UPDATED: Speedy-trial bill wins Senate approval

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Photo credit: A.D. Modlin

(Updated to reflect final vote)

The Kansas Senate on Wednesday approved a bill suspending the state’s speedy trial rights for two years, an alternative to a three-year suspension approved by the House.

The Senate voted 32-7 to pass the bill, which is part of an ongoing effort in the Legislature to help relieve a backlog in the court system caused by the COVID-19 pandemic.

The House already voted 107-17 to pass a bill that suspends the speedy trial law until May 1, 2024, for all criminal cases to give the courts the ability to work through cases that have piled up during the pandemic.

The Senate bill suspends the state speedy trial right to May 1, 2023, after senators said a three-year delay was too long to make potentially innocent Kansans wait in jail for a trial.

The Senate bill also includes reporting requirements so lawmakers can gauge how much progress is being made toward reducing the backlog in courtrooms across the state.

The bill requires the state court administrator to report:

  • The number of pending criminal cases on Jan. 1, 2022, and Jan. 1, 2023.
  • The number of criminal cases resolved during fiscal years 2021 and 2022 and the method of disposition in each case.
  • The number of jury trials conducted in criminal cases during fiscal years 2021 and 2022.
  • The number of new criminal cases filed in fical years 2021 and 2022.

The reports must be submitted to lawmakers on or before Jan. 17, 2022, and again on Jan. 16, 2023.

Both the House and Senate bills preserve the speedy trial rights in state law, which is stricter than the broadly worded civil liberty enumerated in the Sixth Amendment of the U.S. Constitution.

Current state law has given the chief justice of the state Supreme Court the latitude to suspend judicial deadlines during an emergency disaster declaration.

The legislation would mean the state speedy-trial statute could be waived regardless of whether there is an emergency declaration in place.

If the current emergency declaration lapses without a new law, prosecutors would be under a tight deadline to try cases for defendants now being held or risk having them dismissed.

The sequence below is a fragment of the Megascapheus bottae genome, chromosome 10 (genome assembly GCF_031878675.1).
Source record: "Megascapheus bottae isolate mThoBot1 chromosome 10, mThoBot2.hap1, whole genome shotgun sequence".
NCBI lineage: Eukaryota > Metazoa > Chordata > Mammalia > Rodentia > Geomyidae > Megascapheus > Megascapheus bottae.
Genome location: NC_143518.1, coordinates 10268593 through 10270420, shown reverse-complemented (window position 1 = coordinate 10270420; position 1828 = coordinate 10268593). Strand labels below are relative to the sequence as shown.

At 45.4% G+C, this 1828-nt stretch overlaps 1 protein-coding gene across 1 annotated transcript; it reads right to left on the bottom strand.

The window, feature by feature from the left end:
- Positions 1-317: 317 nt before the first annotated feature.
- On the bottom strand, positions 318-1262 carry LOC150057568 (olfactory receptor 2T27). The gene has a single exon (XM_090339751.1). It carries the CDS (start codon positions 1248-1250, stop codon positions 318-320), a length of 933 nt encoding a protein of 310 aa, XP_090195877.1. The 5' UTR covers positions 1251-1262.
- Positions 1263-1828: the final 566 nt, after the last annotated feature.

State law sets a 150-day requirement for holding trials for defendants who are in custody and 180 days for those who are out of custody.

“If the Legislature does nothing,” said Republican state Sen. Kellie Warren, “we will suffer from that inaction as a state.

“The courts and law enforcement will have no option but to release folks who have been charged with some of the most serious of crimes.

Kellie Warren

“This situation we’re in is very dire and is one of the most important policy decisions for this body to make,” Warren said.

Warren said it would be impossible to clear a backlog of more than 5,000 cases within the 150-day deadline set by state law.

The bill is a little different from what prosecutors and defense attorneys agreed to when they were asked by lawmakers to craft a solution to the dilemma facing the state.

The House ratified that agreement for a three-year delay in speedy-trial rights despite concerns that lawmakers weren’t sufficiently considering the rights of someone in jail awaiting trial.

Democratic state Sen. David Haley of Kansas City acknowledged that not everyone on the Senate Judiciary Committee supported the idea of a two-year delay.

Haley pointed out that some lawmakers supported just a one-year delay, a deadline that prosecutors said would have been impossible to meet.

David Haley

“Everybody wasn’t happy with this,” Haley said.

“There are some, including myself, that thought that 2022 or next year when hopefully the pandemic is under control and we’re able to evaluate and see those jury trials reduce in numbers so we wouldn’t have to potentially tread on people’s rights,” he said.

Warren agreed that the issue confronting the state didn’t present easy solutions.

“This is a serious public safety issue,” Warren said. “I am pleased that we have reached a solution though it’s not ideal, it’s not ideal for anyone.

“It’s critical that this body move this issue forward to keep our communities safe,” she said. “It’s not ideal, but it’s something we still need.”